Lucille Tenazas — Insistent Typographer
Thursday, April 26, 2012 from 6:30 PM to 8:30 PM (EDT)
Lucille Tenazas discovered her interest in lettering after being selected as the class calligrapher in her elementary school in Manila. Second to the colored pencils she hoarded, her favored writing tool was her trusty Speedball pen with various nibs for practicing the flourishes of her particular brand of script.Years and years later, she has taken her interest in penmanship and calligraphy, and graduated to typography, producing a body of design work for projects ranging from the San Francisco International Airport to Princeton Architectural Press. The early exercises in typographic form have been enriched by an interest in the semantic play of words, leading a fellow designer to call Lucille, “an insistent typographer.”
Lucille Tenazas is both an educator and graphic designer. Her studio, Tenazas Design was based in San Francisco for 20 years but relocated to New York in 2006, returning to the city where she originally began her design practice in 1982. Her personal journey from the the Philippines to San Francisco, then to Cranbrook Academy of Art in Michigan for graduate studies, combined with the collective experiences of living in the west and east coasts of the United States have had a profound effect on her work. This creative trajectory has resulted in a hybrid aesthetic and a lifelong interest in the complexity of language and the overlapping relationship of meaning, form and content. Among her clients have been Chronicle Books, Princeton Architectural Press, Rizzoli International, Neue Galerie Museum for German and Austrian Art as well as projects for non-profit organizations and institutions. A discrete body of work has been the numerous logos and identity systems she has designed for practitioners in other creative fields, namely architects, industrial designers and graphic designers like her. At the other end of the spectrum, she has also been involved in projects for city, state and federal agencies that include the Redevelopment Agency of San Francisco and the National Endowment for the Arts.
Lucille’s work has always questioned conventional forms and ideas, leading to an experimental approach that synthesizes critical concepts, formats and delivery systems. Her work has been featured in many publications and exhibitions both nationally and internationally, including a retrospective of her work from the permanent collection of the San Francisco Museum of Modern Art as well participation in surveys at the Cooper-Hewitt National Design Museum and Cranbrook Academy of Art. From 1996 to 1998, she was the national president of the AIGA and has served on the boards of both the San Francisco and New York chapters. Her presidency of the AIGA culminated in a conference she helped organize with the theme of “The Design of Culture: The Culture of Design” held in New Orleans in 1997. In 2002, she received the National Design Award for Communication Design from the Cooper-Hewitt National Design Museum and has been honored as one of the ID Forty, ID Magazine’s selection of Americas leading design innovators.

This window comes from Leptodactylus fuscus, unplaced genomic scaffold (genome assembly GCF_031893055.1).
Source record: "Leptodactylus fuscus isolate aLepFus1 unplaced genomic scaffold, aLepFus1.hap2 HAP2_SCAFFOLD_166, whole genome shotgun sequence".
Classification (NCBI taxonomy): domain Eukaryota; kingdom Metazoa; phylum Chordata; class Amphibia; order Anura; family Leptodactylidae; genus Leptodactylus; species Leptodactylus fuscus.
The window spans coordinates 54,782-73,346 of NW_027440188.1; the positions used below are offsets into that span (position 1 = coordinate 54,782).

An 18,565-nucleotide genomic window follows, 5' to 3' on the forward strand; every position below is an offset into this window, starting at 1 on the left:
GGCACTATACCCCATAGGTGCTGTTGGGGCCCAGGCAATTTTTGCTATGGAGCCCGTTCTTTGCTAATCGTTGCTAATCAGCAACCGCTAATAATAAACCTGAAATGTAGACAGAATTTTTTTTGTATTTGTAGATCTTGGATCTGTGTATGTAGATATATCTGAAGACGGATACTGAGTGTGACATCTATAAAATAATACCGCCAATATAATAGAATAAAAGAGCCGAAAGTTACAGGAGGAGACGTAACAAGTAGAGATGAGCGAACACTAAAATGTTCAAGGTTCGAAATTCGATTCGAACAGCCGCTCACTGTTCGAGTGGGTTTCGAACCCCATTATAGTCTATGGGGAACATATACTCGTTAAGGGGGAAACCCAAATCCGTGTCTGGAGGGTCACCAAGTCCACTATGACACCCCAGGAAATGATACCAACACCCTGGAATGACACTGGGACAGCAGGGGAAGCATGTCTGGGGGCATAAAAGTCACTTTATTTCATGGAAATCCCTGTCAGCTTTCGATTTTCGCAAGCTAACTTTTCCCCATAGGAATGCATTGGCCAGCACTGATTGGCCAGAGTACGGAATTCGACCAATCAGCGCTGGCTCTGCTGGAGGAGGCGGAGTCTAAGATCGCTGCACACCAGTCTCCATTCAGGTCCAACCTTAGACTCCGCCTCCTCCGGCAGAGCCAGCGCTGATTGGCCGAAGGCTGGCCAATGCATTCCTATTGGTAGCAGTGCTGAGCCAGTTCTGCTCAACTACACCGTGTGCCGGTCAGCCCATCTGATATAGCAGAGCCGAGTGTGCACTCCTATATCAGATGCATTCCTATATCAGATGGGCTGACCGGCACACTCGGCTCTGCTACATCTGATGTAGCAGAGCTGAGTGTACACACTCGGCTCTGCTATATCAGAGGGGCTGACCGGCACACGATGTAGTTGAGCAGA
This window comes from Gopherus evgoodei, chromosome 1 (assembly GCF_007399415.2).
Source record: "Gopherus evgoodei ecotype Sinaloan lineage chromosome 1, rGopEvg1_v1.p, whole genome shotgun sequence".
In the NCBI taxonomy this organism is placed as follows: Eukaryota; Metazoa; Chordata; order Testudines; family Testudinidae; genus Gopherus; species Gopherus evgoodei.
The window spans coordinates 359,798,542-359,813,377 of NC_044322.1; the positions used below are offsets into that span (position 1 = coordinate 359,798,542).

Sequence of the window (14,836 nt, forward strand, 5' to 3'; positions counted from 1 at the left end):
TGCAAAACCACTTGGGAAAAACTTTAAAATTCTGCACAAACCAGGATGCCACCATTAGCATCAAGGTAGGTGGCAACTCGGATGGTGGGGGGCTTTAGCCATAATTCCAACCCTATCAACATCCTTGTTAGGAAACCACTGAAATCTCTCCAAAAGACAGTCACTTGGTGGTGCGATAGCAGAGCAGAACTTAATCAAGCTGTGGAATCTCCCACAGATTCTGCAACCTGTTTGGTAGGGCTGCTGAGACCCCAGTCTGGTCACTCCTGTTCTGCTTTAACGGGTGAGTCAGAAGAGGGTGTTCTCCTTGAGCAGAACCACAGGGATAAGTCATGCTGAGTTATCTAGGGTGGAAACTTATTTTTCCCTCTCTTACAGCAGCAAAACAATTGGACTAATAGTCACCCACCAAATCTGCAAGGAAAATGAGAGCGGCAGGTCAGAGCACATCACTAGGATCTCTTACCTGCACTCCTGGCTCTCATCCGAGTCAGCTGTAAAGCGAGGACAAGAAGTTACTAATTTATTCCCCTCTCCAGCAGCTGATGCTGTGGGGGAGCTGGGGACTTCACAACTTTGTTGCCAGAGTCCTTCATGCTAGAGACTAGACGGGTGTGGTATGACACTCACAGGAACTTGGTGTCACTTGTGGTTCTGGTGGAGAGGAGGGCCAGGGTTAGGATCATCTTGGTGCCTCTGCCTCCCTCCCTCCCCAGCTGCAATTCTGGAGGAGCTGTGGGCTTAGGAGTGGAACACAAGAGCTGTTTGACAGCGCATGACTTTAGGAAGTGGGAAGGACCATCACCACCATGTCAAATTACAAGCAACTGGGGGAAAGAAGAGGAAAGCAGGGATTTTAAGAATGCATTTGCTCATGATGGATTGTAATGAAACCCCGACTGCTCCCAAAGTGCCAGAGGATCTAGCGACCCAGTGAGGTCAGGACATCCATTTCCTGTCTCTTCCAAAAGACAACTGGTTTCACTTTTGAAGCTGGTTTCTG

She is currently the Henry Wolf Professor in the School of Art, Media and Technology at Parsons The New School for Design where she is developing a graduate program that will explore the intersection of Design, Craft and Technology. Previously, she was the Founding Chair of the MFA program in Design at California College of the Arts in San Francisco where she developed a graduate curriculum with an interdisciplinary approach and focus on form-giving, teaching and leadership. As a designer who seriously considers craft and materiality, she encourages her students to look at technology and explore ways to humanize it. Paralleling her own experiences, she engenders the point of view of the designer as a “cultural nomad.” “I see the design process as a continuous accumulation of experience so that one can adapt oneself to whatever context one is thrust into,” she says. “At the base level, we respond to other people’s problems. The nomad is able to move from one context to another, one discipline to another, one culture to another, and be seen not necessarily as a native, but as one of them—so that trust is engendered, and that allows the designer to speak in her client’s voice without sacrificing their own.”